The 'Fact Checking' Fad
In a September 1984 campaign speech, Walter Mondale, the Democratic presidential nominee and former vice president, asked, "Do you really want Jerry Falwell to pick the next two judges to the Supreme Court?" What reminded us of this was a story from yesterday's New York Times, written by Patrick Healy, which begins as follows:
There is no way, of course, that Senator Barack Obama would ever nominate three controversial figures from his past to serve on the United States Supreme Court: the convicted felon Antoin Rezko; the former Weather Underground radical Bill Ayers; or Mr. Obama's former pastor, the Rev. Jeremiah A. Wright Jr.
Yet the names and faces of the three men appear in a new television advertisement–running in Michigan and Ohio this week and nationally on Fox News on Monday, at a total cost of $500,000–arguing that Mr. Obama's judgment about his associates shows that he cannot be trusted to pick justices for the Supreme Court.
We wondered if the Times had thought it necessary back in '84 to point out that only the president has the power to make nominations to the federal bench, that Falwell was not running for president, that there was no way he would end up holding any office that would put him in the line of presidential succession, and, therefore, that the premise of Mondale's question was false.
Nope. Times reporter Fay Joyce merely quoted Mondale, apparently confident that her readers would be smart enough to distinguish political hyperbole from fact.
So why, a generation later, does the Times begin an article by rebutting an assertion that the ad in question (watch it here) does not even make? Because 2008 is the year in which "fact checking" of political ads and statements became a full-blown journalistic fad. May it soon go the way of streaking and Mexican jumping beans.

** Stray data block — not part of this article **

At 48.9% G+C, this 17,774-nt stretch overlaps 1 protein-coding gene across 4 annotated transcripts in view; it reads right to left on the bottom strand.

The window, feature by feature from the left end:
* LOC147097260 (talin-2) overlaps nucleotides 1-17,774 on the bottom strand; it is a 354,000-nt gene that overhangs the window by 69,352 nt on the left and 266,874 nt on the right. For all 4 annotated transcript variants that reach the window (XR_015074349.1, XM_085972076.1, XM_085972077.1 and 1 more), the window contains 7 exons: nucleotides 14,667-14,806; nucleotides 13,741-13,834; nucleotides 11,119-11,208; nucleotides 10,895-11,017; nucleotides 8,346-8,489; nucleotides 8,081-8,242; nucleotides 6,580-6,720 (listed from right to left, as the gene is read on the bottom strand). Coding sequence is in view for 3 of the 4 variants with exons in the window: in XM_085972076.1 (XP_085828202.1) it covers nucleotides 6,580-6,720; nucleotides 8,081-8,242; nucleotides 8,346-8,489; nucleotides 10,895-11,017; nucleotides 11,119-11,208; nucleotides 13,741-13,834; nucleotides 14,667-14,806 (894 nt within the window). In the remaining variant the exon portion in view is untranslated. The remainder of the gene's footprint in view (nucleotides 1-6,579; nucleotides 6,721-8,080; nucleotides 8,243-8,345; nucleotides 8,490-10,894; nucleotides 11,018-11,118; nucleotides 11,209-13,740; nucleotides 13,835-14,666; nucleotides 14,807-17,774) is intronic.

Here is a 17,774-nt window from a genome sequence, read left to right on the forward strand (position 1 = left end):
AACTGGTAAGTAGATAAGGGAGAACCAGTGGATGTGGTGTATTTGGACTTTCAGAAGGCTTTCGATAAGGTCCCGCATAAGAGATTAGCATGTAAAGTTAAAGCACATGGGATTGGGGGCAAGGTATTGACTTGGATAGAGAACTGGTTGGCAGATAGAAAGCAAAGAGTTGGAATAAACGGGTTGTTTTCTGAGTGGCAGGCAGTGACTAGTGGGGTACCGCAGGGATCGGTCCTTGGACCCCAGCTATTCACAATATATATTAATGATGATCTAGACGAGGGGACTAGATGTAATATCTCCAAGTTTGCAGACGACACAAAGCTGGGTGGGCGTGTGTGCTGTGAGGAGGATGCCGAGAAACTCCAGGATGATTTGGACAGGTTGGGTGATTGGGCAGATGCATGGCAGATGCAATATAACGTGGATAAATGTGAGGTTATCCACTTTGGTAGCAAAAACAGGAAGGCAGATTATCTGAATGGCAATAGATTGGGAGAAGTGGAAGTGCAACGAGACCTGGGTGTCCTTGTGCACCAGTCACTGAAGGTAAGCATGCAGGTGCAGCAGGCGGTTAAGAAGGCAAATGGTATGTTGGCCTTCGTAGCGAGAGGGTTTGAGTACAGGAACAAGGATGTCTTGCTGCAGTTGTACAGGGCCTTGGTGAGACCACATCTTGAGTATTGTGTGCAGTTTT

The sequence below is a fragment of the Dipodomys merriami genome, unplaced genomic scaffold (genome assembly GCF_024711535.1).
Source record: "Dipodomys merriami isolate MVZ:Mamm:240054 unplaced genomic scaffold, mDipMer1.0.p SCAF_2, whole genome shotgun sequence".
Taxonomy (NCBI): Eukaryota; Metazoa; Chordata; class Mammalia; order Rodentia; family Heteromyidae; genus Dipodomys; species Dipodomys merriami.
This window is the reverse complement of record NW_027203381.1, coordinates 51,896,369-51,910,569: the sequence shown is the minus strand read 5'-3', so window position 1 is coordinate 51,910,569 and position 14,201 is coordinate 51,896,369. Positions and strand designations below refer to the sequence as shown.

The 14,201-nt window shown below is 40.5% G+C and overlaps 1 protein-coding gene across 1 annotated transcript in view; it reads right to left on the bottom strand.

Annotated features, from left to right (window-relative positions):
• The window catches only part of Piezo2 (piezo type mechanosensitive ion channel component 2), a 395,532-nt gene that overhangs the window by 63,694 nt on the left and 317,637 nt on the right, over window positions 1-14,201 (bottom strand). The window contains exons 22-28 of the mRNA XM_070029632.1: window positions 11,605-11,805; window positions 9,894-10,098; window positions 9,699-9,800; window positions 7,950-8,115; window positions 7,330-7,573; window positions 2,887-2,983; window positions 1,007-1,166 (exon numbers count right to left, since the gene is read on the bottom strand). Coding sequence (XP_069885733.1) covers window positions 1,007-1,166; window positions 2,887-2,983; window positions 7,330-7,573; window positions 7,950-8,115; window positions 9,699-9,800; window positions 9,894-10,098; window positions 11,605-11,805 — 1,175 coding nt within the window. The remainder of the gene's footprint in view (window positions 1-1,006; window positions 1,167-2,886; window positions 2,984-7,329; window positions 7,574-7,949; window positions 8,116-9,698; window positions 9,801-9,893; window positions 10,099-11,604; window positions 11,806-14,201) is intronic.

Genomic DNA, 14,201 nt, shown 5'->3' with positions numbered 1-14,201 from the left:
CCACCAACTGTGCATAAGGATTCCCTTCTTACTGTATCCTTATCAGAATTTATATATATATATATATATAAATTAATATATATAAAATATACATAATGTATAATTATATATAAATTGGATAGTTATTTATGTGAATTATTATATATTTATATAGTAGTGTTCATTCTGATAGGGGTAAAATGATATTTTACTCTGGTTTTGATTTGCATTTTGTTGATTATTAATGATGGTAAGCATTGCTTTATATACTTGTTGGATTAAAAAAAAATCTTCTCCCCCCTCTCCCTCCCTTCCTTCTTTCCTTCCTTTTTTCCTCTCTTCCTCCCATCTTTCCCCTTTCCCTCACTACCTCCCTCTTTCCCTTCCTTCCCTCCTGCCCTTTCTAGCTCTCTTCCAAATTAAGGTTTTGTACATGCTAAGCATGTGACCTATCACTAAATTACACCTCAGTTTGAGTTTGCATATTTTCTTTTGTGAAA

The "fact check" is opinion journalism or criticism, masquerading as straight news. The object is not merely to report facts but to pass a judgment. The Washington Post's Fact Checker blog ends each assessment with between one and four "Pinocchios," just like movie reviewers giving out stars.
Like movie reviewing, the "fact check" is a highly subjective process. If a politician makes a statement that is flatly false, it does not need to be "fact checked." The facts themselves are sufficient. "Fact checks" end up dealing in murkier areas of context and emphasis, making it very easy for the journalist to make up standards as he goes along, applying them more rigorously to the candidate he disfavors (which usually means the Republican).
Example: USA Today has a "reality check" of a McCain ad whose script runs as follows:
Narrator: "Who is Barack Obama? He says our troops in Afghanistan are . . .
Obama: ". . . just air-raiding villages and killing civilians."
Narrator: "How dishonorable. Congressional liberals voted repeatedly to cut off funding to our active troops, increasing the risk on their lives. How dangerous. Obama and congressional liberals: too risky for America."